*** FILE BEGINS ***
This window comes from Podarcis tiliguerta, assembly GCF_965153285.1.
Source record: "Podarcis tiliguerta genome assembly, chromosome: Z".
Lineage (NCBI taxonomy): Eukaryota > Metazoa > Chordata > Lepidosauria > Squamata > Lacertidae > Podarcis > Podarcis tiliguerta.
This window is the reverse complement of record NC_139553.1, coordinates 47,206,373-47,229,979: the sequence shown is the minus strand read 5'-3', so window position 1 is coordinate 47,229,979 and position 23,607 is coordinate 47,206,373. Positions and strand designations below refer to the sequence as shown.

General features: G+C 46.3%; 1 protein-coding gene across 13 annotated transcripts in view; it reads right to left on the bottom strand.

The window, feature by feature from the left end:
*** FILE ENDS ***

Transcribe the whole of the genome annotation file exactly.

This window comes from Podarcis tiliguerta, assembly GCF_965153285.1.
Source record: "Podarcis tiliguerta genome assembly, chromosome: Z".
Lineage (NCBI taxonomy): Eukaryota > Metazoa > Chordata > Lepidosauria > Squamata > Lacertidae > Podarcis > Podarcis tiliguerta.
This window is the reverse complement of record NC_139553.1, coordinates 47,206,373-47,229,979: the sequence shown is the minus strand read 5'-3', so window position 1 is coordinate 47,229,979 and position 23,607 is coordinate 47,206,373. Positions and strand designations below refer to the sequence as shown.

General features: G+C 46.3%; 1 protein-coding gene across 13 annotated transcripts in view; it reads right to left on the bottom strand.

The window, feature by feature from the left end: